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Study Guide Test 3 Bio 100

by: Megan Hansel

Study Guide Test 3 Bio 100 Biol 100

Marketplace > Kansas > Biology > Biol 100 > Study Guide Test 3 Bio 100
Megan Hansel
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Chapters 13-36
Principles of Biology
Laurel Haavik, Richard Williamson
Study Guide
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This 22 page Study Guide was uploaded by Megan Hansel on Friday April 8, 2016. The Study Guide belongs to Biol 100 at Kansas taught by Laurel Haavik, Richard Williamson in Winter 2016. Since its upload, it has received 104 views. For similar materials see Principles of Biology in Biology at Kansas.


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Date Created: 04/08/16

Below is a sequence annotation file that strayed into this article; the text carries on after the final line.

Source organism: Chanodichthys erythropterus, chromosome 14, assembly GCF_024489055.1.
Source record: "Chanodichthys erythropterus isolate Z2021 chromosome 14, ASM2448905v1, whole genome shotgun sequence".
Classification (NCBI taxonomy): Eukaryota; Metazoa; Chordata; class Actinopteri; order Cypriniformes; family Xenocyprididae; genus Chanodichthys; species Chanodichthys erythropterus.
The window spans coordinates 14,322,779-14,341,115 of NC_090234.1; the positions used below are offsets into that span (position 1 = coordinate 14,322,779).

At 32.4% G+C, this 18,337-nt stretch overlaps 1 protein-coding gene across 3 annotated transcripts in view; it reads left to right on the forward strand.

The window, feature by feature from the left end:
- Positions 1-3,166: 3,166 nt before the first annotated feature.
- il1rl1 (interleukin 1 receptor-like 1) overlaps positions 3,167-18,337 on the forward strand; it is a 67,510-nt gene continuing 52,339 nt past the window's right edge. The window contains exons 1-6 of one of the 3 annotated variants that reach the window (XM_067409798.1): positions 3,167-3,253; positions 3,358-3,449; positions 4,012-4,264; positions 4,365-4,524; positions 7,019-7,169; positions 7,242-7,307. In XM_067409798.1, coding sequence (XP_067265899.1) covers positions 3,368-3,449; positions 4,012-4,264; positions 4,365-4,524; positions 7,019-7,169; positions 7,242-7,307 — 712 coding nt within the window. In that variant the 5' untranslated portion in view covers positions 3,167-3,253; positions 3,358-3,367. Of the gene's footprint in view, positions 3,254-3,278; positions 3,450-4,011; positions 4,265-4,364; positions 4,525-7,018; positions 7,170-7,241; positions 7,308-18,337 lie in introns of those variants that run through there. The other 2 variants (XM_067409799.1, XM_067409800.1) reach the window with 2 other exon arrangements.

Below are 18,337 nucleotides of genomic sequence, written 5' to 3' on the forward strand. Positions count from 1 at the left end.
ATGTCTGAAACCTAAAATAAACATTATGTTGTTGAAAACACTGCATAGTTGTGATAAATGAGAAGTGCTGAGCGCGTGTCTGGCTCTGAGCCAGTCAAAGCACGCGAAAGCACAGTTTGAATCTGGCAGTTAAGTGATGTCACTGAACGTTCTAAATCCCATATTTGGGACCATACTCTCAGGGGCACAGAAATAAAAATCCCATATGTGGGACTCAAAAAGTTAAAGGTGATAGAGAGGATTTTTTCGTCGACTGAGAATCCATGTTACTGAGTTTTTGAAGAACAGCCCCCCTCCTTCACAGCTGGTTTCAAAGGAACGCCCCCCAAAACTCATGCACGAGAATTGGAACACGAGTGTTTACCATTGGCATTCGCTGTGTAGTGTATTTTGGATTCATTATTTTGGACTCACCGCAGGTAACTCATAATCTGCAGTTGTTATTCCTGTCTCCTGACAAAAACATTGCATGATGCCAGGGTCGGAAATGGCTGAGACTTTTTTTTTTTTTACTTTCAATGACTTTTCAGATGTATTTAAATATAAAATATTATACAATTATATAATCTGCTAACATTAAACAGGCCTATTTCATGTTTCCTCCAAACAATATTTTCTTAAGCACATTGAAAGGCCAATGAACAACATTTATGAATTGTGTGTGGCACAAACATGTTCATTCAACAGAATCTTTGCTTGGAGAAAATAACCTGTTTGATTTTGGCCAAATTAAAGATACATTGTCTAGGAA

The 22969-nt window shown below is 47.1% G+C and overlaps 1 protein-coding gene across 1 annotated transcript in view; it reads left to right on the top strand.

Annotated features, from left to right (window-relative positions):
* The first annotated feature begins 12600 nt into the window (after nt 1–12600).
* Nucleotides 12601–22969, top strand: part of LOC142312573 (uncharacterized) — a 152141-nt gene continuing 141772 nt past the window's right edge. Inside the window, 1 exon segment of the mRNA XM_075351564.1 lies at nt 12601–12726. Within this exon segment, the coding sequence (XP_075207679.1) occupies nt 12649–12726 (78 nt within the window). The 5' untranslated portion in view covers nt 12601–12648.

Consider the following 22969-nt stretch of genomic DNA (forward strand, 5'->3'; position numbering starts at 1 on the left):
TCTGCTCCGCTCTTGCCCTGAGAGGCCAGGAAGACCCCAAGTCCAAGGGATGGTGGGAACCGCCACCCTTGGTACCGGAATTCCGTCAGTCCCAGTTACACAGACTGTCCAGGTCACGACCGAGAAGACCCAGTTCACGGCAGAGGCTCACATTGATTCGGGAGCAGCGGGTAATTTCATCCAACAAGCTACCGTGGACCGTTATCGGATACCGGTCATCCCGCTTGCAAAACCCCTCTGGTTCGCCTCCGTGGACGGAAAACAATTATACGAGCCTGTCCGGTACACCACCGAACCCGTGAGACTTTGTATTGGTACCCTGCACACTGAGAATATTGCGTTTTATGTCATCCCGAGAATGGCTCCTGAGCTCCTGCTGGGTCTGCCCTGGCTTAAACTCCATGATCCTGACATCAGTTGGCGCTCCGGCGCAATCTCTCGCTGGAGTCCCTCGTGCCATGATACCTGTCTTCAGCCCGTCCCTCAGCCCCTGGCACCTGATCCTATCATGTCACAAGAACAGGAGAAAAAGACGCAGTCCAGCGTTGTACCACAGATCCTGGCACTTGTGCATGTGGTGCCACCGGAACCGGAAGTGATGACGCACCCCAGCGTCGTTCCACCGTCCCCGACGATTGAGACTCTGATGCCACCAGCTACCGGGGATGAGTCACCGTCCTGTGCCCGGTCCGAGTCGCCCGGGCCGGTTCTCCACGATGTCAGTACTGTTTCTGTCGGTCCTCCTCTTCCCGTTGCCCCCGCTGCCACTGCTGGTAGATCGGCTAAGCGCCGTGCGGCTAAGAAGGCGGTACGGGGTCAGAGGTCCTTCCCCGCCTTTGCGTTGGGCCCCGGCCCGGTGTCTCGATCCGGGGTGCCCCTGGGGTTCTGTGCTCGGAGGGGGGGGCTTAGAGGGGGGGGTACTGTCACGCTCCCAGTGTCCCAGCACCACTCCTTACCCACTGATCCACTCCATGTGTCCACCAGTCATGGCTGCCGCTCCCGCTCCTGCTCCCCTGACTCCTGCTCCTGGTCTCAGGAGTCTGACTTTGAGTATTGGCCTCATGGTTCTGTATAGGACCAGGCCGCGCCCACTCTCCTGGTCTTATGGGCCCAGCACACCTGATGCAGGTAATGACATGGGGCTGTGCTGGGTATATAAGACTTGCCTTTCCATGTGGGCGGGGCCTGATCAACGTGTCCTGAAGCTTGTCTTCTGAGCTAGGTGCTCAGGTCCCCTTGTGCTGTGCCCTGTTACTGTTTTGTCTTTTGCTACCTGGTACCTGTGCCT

Answer Key Test 3 Bio 100 Chapter 13: 1. The theory of evolution and natural selection 2. Layers of sedimentary; layers determine how old a fossil is 3. The fossils and dates of when the organisms lived 4. Homology= likeness between different species 5. Human humerus bone cats humerus bone 6. Same bones that are possibly shaped and sized differently and they function differently in the two organisms being compared 7. Vestigial structures: parts in an organism that don’t have a function how but used to have a job in their ancestors 8. Picking and choosing which genes are present in domesticated plants/animals offspring 9. True 10. Traits being passes from parent to offspring 11. Natural selection: Species create too many offspring for the resources available which causes competition for survival. Those who win that competition have babies and pass their traits on while those who lost die before creating offspring with their traits. 12. False: Populations evolve not individuals 13. Prokaryotes 14. Crossing over, independent assortment, and random fertilization 15. Organisms in the same species that all live in the same habitat that mate with each other 16. All the genes within a population; has all alleles in the current population 17. A change in the gene pool 18. The amount of each variation of a trait in a population 19. p + 2pq+ q = 1 p= how often the homozygous dominants show up pq= how often the heterozygous dominant shows up q= how often the homologous 20. the change in the amount of each allele is present in a small population 21. Bottleneck: sudden extreme declines in populations Founder: when a small group from a large population moves to a new habitat (the small population that leaves will not have the same amount of alleles present in their gene pool compared to the one in the large population they left) 22. The change in the gene pool when fertile organisms join or leave a population (causes less diversity between genes in other populations 23. False; natural selection is NOT random 24. The genes from an individual in a gene pool compared to other genes given to the same gene pool by another individual 25. Stabilizing selection, directional selection, and disruptive selection Stabilizing selection: gets rid of the extremes; reduces variation in a population (mouse example: got rid of super light and dark mice) Directional selection: gets rid of one extreme; happens a lot in specific habitats that animals need camouflage; happens when the environment is changing (Example: the light mice are gone while the dark and medium colored mice are still present) Disruptive Selection: get rid of the “normal” phenotype; 2 extremes are favored (ex: the medium colored mouse is taken away while the light and dark colored mice are favored) 26. It is like natural selection for mating… some organisms have more desirable traits so they are more likely to gain a mate 27. The differences between a male and a female’s appearance in a species (ex: often times males are larger than females) Example: a male peacock has colorful feathers while the female does not 28. Competition with the same sex to “win” a mate (this can be physical fighting, dancing, ect) 29. When an organism (usually a female) chooses a mate due to appearance or behavior (example: peacock with the most colorful feathers usually finds a mate) 30. Often times these showy feathers or other assets attract not only mates but predators. The species don’t evolve because the colorful feathers also attract mates which obviously results in more animals with the colorful feathers or whatever quality it may be 31. Having diploid cells helps adaption organisms continue to have variation. Any heterozygous alleles have a recessive trait that is hidden by the dominant phenotype. Often times the recessive allele isn’t the best for a specific environment but if the environment changes the recessive gene could be more advantageous. Hence why it is good to keep this recessive allele in the gene pool. 32. When natural selection keeps more than one phenotype allele present equally in a population. 33. When organisms with heterozygous alleles produce more than those with homozygous alleles within a population 34. Keeps 2 phenotypes in a population as equal as possible… the organisms with the lesser phenotype have the advantage though 35. False; evolution doesn’t create or destroy body parts, it uses what is already present. 36. Changes in traits between generations 37. When 1 species splits and creates 2 or more new species (still has many of the same characteristics) 38. Multiple populations that have the ability to mate with one another and produce fertile offspring 39. Attempts to prevent gene flow and keeps species from interacting 40. When two 2 species breed with on another their offspring is called a hybrid 41. 2 problems: a. How do we know if animals who we only have fossils of could interbreed? b. Cannot describe any species who asexually reproduce 42. Doesn’t have to do with reproduction; uses shape, size, and other phenotypic features to determine species; used for sexual, asexual, fossils, ect. 43. All subjective (due to phenotypic features) so one’s opinion may not align with someone else’s 44. Sorted by ecological niches/roles within a specific habitat 45. A group that shares a common ancestor, they make their own branch on the tree of life 46. Prevention of mating between different species 47. Occurs after fertilization of a hybrid has already happened 48. Habitat: living in different habitats doesn’t allow for breeding Temporal: mating happens at different seasons of the year Behavioral: different mating rituals; cannot attract another species due to that Mechanical: the reproductive parts do not work together Gametes: the eggs and sperm do not work together 49. Reduced Hybrid viability: do not have the proper genes to survive long enough to reproduce Reduced hybrid fertility: they are able to survive perfectly but are unable to reproduce Hybrid breakdown: the original hybrids are viable and can reproduce but their offspring aren’t able to survive and reproduce 50. Allopatric speciation: also known as geographic speciation… occurs when a species is split due to a geographic barrier and a new species is formed 51. Ex: mountain ranges or islands 52. Depends on the animal’s ability to move (ex: a rodent may see a mountain range as a barrier whereas a mountain lion would not) 53. If one species is split into 2 habitats their food sources will differ, eventually they will begin to digest those foods easier as a population. If the 2 groups are brought back together they are more likely to mate with ones with the same food source and digestive abilities. 54. Sympatric speciation: when a new species is created in the same place as its “parent” species (usually happens when gene flow between the populations are decreased) 55. They have unique climates and environments so the organisms living on the island have to adapt to these environments often time creating new species. 56. Evolution of species from 1 common ancestor 57. Places, where different species meet and mate, producing a hybrid offspring 58. 3 steps: a. A few populations have similar gene pools b. The populations are separated and adapt and change over time c. Later the species meet up again in a hybrid zone 59. 3 outcomes: a. reinforcement: when the hybrid off springs aren’t equipped to survive the reproductive barriers may be reinforced in order to prevent more inadequate hybrids to be created b. Fusion: when the 2 species gene pools pretty much go back to being one (reverse speciation) (could be positive or negative) c. Stability: hybrids are produced… allows for some gene pool sharing but still have 2 species 60. A time in which a fossil doesn’t show evolution that are interrupted by periods of change. 61. Life: a. Abiotic synthesis of organic molecules (Ex: nucleotides) b. Molecules attached creating polymers (ex: proteins) c. When they joined the makeup of these droplets containing a membrane was different than anything else on Earth d. This created an organism that could self-replicate lead to inheritance of genes 62. True 63. RNA replication a. RNA monomers attach to clay b. Randomly monomers join to create a gene c. Then a complementary RNA strand is created 64. Patterns of changes on Earth 65. 4 eons: a. Hadean (4.6  4 billion years ago) b. Archean (4 2.5 billion years ago) c. Proterozoic (2.5.5 billion years ago) d. Phanerozoic (.5 billion years ago present) 66. On earth by themselves for 3.52 billion years ago a. Photosynthetic prokaryotes i. Created an abundance of oxygen ii. Most prokaryotes cannot live with oxygen (oxygen=poison) so many kinds went extinct iii. Eventually, cellular respiration was evolutionized allowing some prokaryotes to live in oxygen 67. 1.8 billion years ago, single-celled eukaryotes were created when prokaryotes began to live with oxygen (aerobic) and became larger in size 68. Method to date rocks, looks at the decay of radioactive isotopes (all living organisms have isotopes and some are radioactive so when they die those radioactive isotopes begin to breakdown) 69. The amoun of time it takes for half of the radioactive isotope to decay (ex: carbon 14= 5,730 years) 70. The order fossils are found within the layers of rock 71. When things happened, when organisms were created, dates, ect. 72. 3 eras: a. Paleozoic: ancient animal (mostly water animals) b. Mesozoic: middle animal (reptiles) c. Cenozoic: recent animal (mammals, birds, insects) 73. Layers of the Earth: a. Crust: continents and sea floor b. Mantle: under the crust; hot, thick material c. Outer Core: liquid d. Inner Core: Solid 74. The Earth’s crust is broken up into large plates that are just resting on the mantle 75. When the mantle moves so does the tectonic plates; sometimes they move apart, other times they move together. When plates slide past one another it causes earthquakes and if plates hit each other mountain ranges can form. 76. Consequences: a. 250 million years ago the super continent (aka Pangea): i. caused all shallow water habitats to diminish ii. the middle of the super continent was cold and dry iii. caused major evolution and extinction due to so many habitat changes b. When Pangea split: i. The habitats began to change again ii. Isolation of species also occurred c. 65 million years ago our continents today were beginning to take shape: i. Indian plate and Eurasian plates collided creating the Himalayas 1. Still getting taller each year 77. The study of where (location) animals were and are now 78. Reasons for extinction: a. Habitat change b. Climate change c. Changes in predator or new predators arise 79. When there is a change and a majority of species goes extinct 80. Permian and Cretaceous 81. 2 major mass extinctions a. Permian i. Volcanic eruptions (Siberia) ii. The CO2 released by all these eruptions warmed the Earth (6 degrees Celsius) iii. The lava covered large amounts of land iv. The warming depleted the O2 levels in the oceans killing most marine animals 1. Lack of oxygen made anaerobic bacteria thrive and their by-product is a poisonous substance, hydrogen sulfide, which left the ocean and killed many plants and animals 2. Also hydrogen sulfide harmed the ozone layer 82. Cretaceous a. Many think an asteroid hit Earth b. Caused a cloud of hot vapor and debris that killed most everything on Earth 83. Consequences: a. Biodiversity is ruined b. Change in evolution c. Kill off complex ecosystems d. 5-10 million years to return to the biodiversity and complex ecosystems after a mass extinction 84. Occurs after a mass extinction when the few species left have to evolve to survive a. Mammals thrived following the extinction of the dinosaurs b. Insects are the most diverse animal on Earth 85. To look at small changes in genes that are causing large structural changes 86. The changing of how an animal grows from a child to an adult a. With evolution some of the “child” aspects may be present on an adult animal b. The rate at which the body parts grow changes with evolution as well 87. Homeotic gene=controls where everything on your body goes (ex: decides where the wings on a bird goes) a. Changes in this gene have a large effect on a species 88. When a gene is mutated it causes changes to a species a. If a gene is duplicated it could create a whole new species i. When a gene was duplicated in an invertebrate it created the vertebrate 89. Often the change in gene regulation of a species creates a new species a. Mutations often cause problems with regular gene development 90. False; evolution isn’t goal oriented; it occurs when an environment changes 91. Evolutionary history 92. Convergent evolution: a. When animals from different ancestors have a lot of the same structures due to living in the same environment and natural selection causing them to have the same adaptations 93. A section of biology that classifies species and their evolutionary patterns 94. Binomial 95. 1 word in a specie’s scientific name; genus= group of related species 96. 2ndword in a specie’s scientific name; specific epithet= this tells each species apart within a group (genus) 97. Hierarchy of Categories a. Family b. Order c. Class d. Phyla e. Kingdom f. Domain 98. Used to predict or show current animals and link them back to their common ancestors 99. The most common way to sort species a. Uses common ancestors to group b. Each group of organisms= clade 100. A trait shared with more than one group and the trait cannot determine one group from another (ex: both mammals and vertebrates have backbones so you cannot use that trait to determine between the two) 101. A trait the descendants of a common ancestor all have but the common ancestor didn’t 102. Have to compare the out group to the in group: a. Out group: the species in the tree that came prior to the species we are looking at b. In group: the species we are looking at 103. Simplest expression of the life processes or characteristics a. Used to create trees with small amounts of evolutionary change 104. No matter how much evidence we have about species phylogenetic trees can always change 105. Uses a molecular makeup within a species (such as DNA) to compare it to the other species with the same common ancestor 106. An estimation of how long it will take for evolution to happen 107. Three Domain System: i. Archaea (Prokaryotes) ii. Bacteria (prokaryotes) iii. Eukarya (eukaryotes) 108. Horizontal gene transfers; viral infection or fusion of organisms 109. Study of how organisms associate and function with their environment 110. Biotic: the living parts of an environment and Abiotic: the nonliving parts of an environment 111. Organism, population, community, ecosystem, biosphere 112. Looks at a single organism to see how it is adapting to challenges it is faced with in its environment 113. A group of organisms that is studied to see how the group can be affected (positively/negatively) 114. All of the populations which interact with each other in an environment (all the biotic factors within the habitat) 115. Both biotic and abiotic factors with in an environment (ex: looking to see how the energy flows through an ecosystem) 116. Multiple ecosystems studied to see where an ecosystem starts and ends 117. Everything on Earth and how we interact 118. The sun 119. Temperature effects metabolism of organisms greatly; if it is 0 degrees Celsius and below organisms cannot function. If it is 45 degrees Celsius and above enzymes with in organism’s body are destroyed 120. Not enough oxygen within the water 121. Near the equator, doesn’t have different seasons; usually warm all year round 122. Light wind at the Equator 123. Rainforests are located near the equator because the temp. and energy received often makes it rain 124. Cool winds created by dry air from the deserts go back toward the equator where they are warmed back up and moisture is picked up by this air 125. It is located between the equator and the poles. They have all 4 seasons (spring, summer, fall, winter) 126. Rise and falling of air masses create patterns along with the Earth’s tilt/movement 127. Winds that blow west east 128. Created through the prevailing wind patterns (westerlies, trade winds, and doldrums), the heating of water, and where the continents are and their shape 129. False 130. The effect of abiotic factors 131. Pelagic realm: open water where zooplankton, fish, and marine mammals live Benthic realm: seafloor where sponges, burrow worms, clams, and crabs live (no sunlight reaches here) Photic Zone: 200m of light penetration includes the pelagic realm Continental shelves: very shallow waters Aphotic zone: below the photic zone; not enough sunlight for photosynthesis (little amount of light though Below 1000 m the ocean is completely dark (zero light) 132. Intertidal zone: where ocean meets land 133. River merges with ocean; this is the most productive biome on Earth due to the varying amounts of saltiness 134. The place where a marine or freshwater source meets land (aquatic ecosystem and terrestrial ecosystem 135. 1% of Earth; .01% of water on Earth; need them for drinking water, many organisms live here; 2 categories= Lakes and ponds and River and streams 136. organism and plants are in certain places due to water depth and distance from shore a. photic zone: phytoplankton and plants often grow close to shore b. some lakes and ponds aren’t deep enough or murky enough to have an aphotic zone (where photosynthesis cannot occur) c. benthic realm: microorganisms help to decompose any dead organisms on the bottom of the lake or pond 137. there are layers of warm and cold water i. the top layer of water is warm in the summer due to the sun but if you swim deeper you will feel the change between the warm layer to the cold layer where sun doesn’t reach 138. major changes between where the river/stream begins to where it meets a lake/ponds i. near the beginning of a river/stream the water is cold, clear, and have little to no nutrients ii. narrow iii. fast current iv. phytoplankton grow here v. anything that lives here uses photosynthetic algae as support for life vi. trout live here; feed on insect larvae b. down streams i. widens ii. slows iii. warmer, murkier water iv. catfish, frogs, fish, insects that burrow in mud are abundant here 139. Tropical forests: close to the equator, warm temperatures, long days all year long a. Two types: i. Little rain: Tropical Dry forest ii. Lots of rains: Tropical Rainforest 140. Tropical dry forest i. Thorny shrubs ii. Deciduous trees iii. Succulents 141. Tropical Rainforest i. Very humid ii. 79-159 inches of rain each year iii. 300 species of tree in 2.5 iv. has many layers with different habitats 1. contains a closed canopy 2. a little sun reaches the forest floor 3. many animals live in the trees a. more food b. safety c. shelter 142. contains grasslands with scattered trees i. warm temp. all year ii. only 12-20 inches of rain per year 1. usually all at once or over a small period of time iii. not good soil 1. also fires and animals inhibit the ability for trees to grow 143. The point where grasses actually grow from are below ground; are able to live through a drought 144. Driest biome; little rainfall and it is random timing when rain does fall; i. usually less than 12 inches of rain per year ii. can occur on the far side of mountains where rain never reaches iii. the temp. in a desert can reach 140 degrees Fahrenheit during the day iv. other deserts reach -22 degrees Fahrenheit at night v. plant life is dependent on rainfall 1. zero rainfall= little to no vegetation 2. little rainfall= cactus, succulents, and other plants that store water 145. desertification: when a semiarid region changes into a desert due to humans 146. a place with evergreen shrubs (dense, spiny leaves) i. climate= cool ocean currents 1. mild/rainy winters 2. hot/dry summers ii. coastal areaslargest one= Mediterranean iii. animals: deer, fruit-eating birds, lizard, snakes 147. has to adapt due to fires; so plants keep food stored underground in their roots to be able to rebuild quickly 148. closely related to savannas but without trees (trees are only present around rivers and streams) i. 10-30 inches of rain a year (droughts are common) ii. fires and grazing animals effect the ability to grow trees iii. animals: 1. bison, wild horses, sheep, birds, small mammals (live underground) iv. very good soil 1. lots of microorganisms and insects v. amount of rain determines how tall the grass in a specific prairie is 149. places with plenty of water to grow large trees i. contains trees which have leaves that fall off in the fall/winter seasons ii. depending on climate, soil, ect the trees are different iii. Climate: 1. Cold winters 2. Hot summers 3. 30-60 inches of rain per year a. continues regularly throughout the year 150. coniferous forests are dominated by a few species of trees i. evergreens, pine, fir, and hemlock 151. Taiga= largest land biome i. Cool, high elevations (mountains) ii. Long cold winters and short wet summers iii. Precipitation= snow 152. Between the Taiga and polar ice (no trees present) i. Climate: 1. Extremely cold 2. Little sunlight in fall and winter ii. Contains permafrost iii. Animals: 1. Musk, oxen, caribou, rodents, fox, snowy owl 153. Permafrost= frozen subsoil i. Little precipitation (as much as desert) but it never drains due to the frozen soil ii. Plants cannot root very far down 154. North of tundra (lots of the Atlantic is frozen), Antarctica i. Climate: 1. Cold; little precipitation ii. Some mosses and other plants are able to grow here iii. Animals 1. Seals, penguins, marine birds, and polar bears 155. The water cycle 156. A group of organisms in the same species that live in the same habitat 157. Increasing: immigration and birth 158. Decreasing: emigration and death 159. Used to create an estimate of how many organisms are in an environment i. It is the # of individuals of a species per unit area 160. 3 dispersion patterns: a. Clumped dispersion pattern: (most common dispersion in nature) the organism is clumped in groups throughout the habitat; usually due to resources b. Uniform dispersion pattern: basically the same distance between individuals c. Random dispersion pattern: randomly in the environment (ex: weeds) 161. Survivorship Curves: a. Type 1: parental care, only have a few offspring (ex: people) b. Type 2: they have a random chance of dying at anytime c. Type 3: no parental care; have lots of babies; short life spans 162. Exponential 163. J-shape 164. G=rN 165. G= growth rate of population N= population size r= per capita rate of increase (# of offspring a female has) 166. G= rN ((K-N)/K) 167. S-curved graph 168. K=carrying capacity the max amount of organisms within a species an environment can support 169. Density-dependent processes i. As the # of individuals increase some process has a higher impact if there are more individuals in an environment 170. Competing for limited resources between the same species i. Density-dependent factor 171. Density-independent factors= usually weather or natural disasters (droughts, fires, seasonal changes, ect)